News: Baghdad to open for Tourism
Story by Staff Sgt. Shawn Morris
By Staff Sgt. Shawn Morris
Joint Area Support Group-Central Public Affairs
BAGHDAD, Iraq - Imagine a vacation resort where guests stay in five-star accommodations, dine in equally stellar restaurants, shop in the finest retail establishments and enjoy recreational activities such as swimming, water skiing and parasailing.
Now imagine all this in the heart of Baghdad.
Iraqi officials brought this dream one step closer to reality when they held a press conference Sept. 19, 2008 in an effort to attract potential investors for their Jazirat A'aras island resort.
"We want the world to know that Iraq is open for business," said Humoud Yakobi, Iraq ministry of state tourism and antique affaires chairman.
Yakobi was joined at the conference by Dr. Achmed Ridan, Iraqi national investment commission chairman, and Nasr Ganam, general manager of tourism. The trio detailed their plan to a largely Arab audience, while interpreters provided Arabic-to-English translation through headsets.
"Tourism is very important. All Iraqis and non-Iraqis are invited to invest in this," explained Ridan. The five-year plan to develop Jazirat A'aras will cost between $2.5 billion and $4.5 billion and offer investors tax savings and other benefits.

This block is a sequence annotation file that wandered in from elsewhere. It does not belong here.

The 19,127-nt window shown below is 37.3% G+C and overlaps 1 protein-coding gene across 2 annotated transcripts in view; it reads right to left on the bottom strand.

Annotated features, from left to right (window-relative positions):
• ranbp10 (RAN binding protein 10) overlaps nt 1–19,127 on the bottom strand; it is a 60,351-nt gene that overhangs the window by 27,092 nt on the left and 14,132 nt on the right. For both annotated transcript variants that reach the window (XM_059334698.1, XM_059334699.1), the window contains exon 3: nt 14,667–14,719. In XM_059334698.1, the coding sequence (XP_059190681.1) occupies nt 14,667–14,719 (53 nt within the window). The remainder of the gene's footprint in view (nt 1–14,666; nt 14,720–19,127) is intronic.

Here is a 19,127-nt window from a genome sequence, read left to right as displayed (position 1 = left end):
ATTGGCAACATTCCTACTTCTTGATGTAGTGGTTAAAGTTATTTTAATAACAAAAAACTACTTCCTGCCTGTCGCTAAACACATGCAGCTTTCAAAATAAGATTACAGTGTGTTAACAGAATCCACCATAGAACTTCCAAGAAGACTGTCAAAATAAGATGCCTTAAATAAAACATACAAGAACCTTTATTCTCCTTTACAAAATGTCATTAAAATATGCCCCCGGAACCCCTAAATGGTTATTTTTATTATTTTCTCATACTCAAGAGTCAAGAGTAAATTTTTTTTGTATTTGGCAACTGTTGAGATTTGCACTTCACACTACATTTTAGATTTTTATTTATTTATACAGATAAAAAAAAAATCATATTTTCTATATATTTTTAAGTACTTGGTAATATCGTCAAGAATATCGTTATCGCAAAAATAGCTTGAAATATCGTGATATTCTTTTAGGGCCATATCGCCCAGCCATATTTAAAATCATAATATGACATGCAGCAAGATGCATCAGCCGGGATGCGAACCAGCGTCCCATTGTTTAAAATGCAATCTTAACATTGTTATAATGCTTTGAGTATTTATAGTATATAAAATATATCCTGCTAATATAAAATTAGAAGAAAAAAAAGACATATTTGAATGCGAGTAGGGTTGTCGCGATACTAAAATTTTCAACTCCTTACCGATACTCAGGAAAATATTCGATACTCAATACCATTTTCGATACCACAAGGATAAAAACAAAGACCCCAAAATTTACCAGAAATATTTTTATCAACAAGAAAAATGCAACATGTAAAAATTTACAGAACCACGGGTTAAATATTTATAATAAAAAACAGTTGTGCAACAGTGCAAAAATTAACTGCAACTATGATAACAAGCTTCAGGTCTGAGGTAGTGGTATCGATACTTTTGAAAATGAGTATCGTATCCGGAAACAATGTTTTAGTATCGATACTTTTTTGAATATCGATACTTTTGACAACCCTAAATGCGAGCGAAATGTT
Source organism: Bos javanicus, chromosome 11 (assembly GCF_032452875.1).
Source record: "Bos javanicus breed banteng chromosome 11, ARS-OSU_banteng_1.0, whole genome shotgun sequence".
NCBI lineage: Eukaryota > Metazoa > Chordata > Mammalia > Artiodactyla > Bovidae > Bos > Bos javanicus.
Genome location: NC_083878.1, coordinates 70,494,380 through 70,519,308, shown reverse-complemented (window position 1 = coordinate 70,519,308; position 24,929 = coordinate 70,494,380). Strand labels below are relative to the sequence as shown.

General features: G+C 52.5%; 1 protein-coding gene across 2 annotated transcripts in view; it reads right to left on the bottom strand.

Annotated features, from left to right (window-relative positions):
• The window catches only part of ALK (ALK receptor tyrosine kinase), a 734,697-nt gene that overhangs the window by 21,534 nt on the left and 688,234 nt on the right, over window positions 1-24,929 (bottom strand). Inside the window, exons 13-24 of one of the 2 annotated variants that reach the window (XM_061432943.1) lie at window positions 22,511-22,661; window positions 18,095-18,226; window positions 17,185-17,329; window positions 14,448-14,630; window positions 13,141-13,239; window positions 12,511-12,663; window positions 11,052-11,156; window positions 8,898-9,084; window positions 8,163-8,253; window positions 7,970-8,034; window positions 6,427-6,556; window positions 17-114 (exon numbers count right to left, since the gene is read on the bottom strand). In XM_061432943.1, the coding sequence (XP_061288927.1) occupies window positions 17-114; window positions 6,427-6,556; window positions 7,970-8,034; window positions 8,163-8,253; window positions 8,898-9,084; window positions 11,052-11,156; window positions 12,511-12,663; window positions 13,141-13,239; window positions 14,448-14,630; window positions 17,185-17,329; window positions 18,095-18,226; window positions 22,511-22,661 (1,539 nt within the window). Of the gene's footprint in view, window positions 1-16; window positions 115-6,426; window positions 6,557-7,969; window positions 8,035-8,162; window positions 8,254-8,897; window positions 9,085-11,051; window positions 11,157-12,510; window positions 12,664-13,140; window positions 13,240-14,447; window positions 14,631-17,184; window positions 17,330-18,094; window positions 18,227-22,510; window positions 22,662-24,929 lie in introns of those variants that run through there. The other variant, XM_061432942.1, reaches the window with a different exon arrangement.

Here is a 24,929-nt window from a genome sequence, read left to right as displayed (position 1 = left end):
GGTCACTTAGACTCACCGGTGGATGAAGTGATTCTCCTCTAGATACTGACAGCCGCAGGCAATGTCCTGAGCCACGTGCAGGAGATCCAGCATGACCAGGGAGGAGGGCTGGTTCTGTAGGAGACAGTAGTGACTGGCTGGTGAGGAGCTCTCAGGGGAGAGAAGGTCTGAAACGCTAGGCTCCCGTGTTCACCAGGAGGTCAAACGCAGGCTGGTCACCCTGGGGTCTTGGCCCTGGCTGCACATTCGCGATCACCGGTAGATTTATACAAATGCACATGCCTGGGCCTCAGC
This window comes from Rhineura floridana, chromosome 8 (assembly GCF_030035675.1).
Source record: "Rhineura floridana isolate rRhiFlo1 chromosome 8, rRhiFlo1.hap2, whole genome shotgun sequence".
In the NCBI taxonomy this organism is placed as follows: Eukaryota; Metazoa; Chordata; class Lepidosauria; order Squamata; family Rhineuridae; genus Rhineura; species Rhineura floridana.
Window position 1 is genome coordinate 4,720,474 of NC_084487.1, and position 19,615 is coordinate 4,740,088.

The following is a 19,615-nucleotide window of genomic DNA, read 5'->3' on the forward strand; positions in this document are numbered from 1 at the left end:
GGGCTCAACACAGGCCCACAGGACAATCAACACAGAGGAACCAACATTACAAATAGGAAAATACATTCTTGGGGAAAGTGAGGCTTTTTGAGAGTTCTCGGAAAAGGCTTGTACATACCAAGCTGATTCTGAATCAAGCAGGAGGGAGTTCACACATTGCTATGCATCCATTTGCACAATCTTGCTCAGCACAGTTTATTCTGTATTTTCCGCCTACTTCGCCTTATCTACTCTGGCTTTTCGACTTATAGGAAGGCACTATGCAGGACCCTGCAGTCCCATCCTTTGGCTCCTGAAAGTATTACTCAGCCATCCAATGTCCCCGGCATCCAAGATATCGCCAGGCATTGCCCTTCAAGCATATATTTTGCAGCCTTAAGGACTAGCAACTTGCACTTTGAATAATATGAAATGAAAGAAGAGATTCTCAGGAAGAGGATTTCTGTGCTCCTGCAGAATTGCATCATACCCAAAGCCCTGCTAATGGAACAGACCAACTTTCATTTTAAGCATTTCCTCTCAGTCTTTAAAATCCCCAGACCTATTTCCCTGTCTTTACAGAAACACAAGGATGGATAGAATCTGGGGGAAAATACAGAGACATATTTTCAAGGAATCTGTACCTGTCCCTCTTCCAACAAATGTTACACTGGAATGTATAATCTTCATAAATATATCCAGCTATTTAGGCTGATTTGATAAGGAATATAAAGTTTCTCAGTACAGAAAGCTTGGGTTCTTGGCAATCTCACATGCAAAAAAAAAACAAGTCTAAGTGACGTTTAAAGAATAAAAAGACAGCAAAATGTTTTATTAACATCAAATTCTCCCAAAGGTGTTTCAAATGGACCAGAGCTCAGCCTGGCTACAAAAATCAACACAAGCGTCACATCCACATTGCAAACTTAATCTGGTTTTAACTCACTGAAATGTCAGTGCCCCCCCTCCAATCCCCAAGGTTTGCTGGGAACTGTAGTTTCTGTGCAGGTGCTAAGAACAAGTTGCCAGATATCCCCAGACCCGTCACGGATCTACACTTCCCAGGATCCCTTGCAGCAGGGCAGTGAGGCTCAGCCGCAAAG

"This is a partnership between the private sector and the public sector," explained Yakobi.
Assisting the government of Iraq with this project is the Joint Area Support Group – Central's Installations Directorate.
"Our main focus is that the GoI is taking the lead, and we're providing support and assistance to help them go in the direction they want to go," said Lt. Col. Robert Jarvis, Installations Directorate deputy director. "The GoI realizes Iraq will open up, that they will have investment in tourism, and they're planning for that."
Planning for Jazirat A'aras has been in place for some time, but the outbreak of war in 2003 put development of the resort on hold. The 2,000-by-1,100-meter island is situated on the Tigris River near Baghdad University in what is currently known as the "Red Zone."
Despite its location in a potentially hostile area, officials are hopeful that conditions will continue to improve during the duration of the project's construction.
"It is a new page in our history," explained Ridan.
In addition to Jazirat A'aras, Iraq has great potential for historical and religious tourism, according to Yakobi. Its land was once part of the Sumerian, Babylonian and Ottoman empires, while many Judeo-Christian traditions – from the Garden of Eden to the birthplace of the patriarch Abraham – are placed within Iraq's borders.
"Iraq is the cradle of human civilization," said Yakobi. "We can see antiquities in all of Iraq."
If the Jazirat A'aras project proves successful, it may open the door for Iraq to become a leading tourism destination for the 21st Century.
"We want to give you a new picture of the future of Iraq," said Ridan.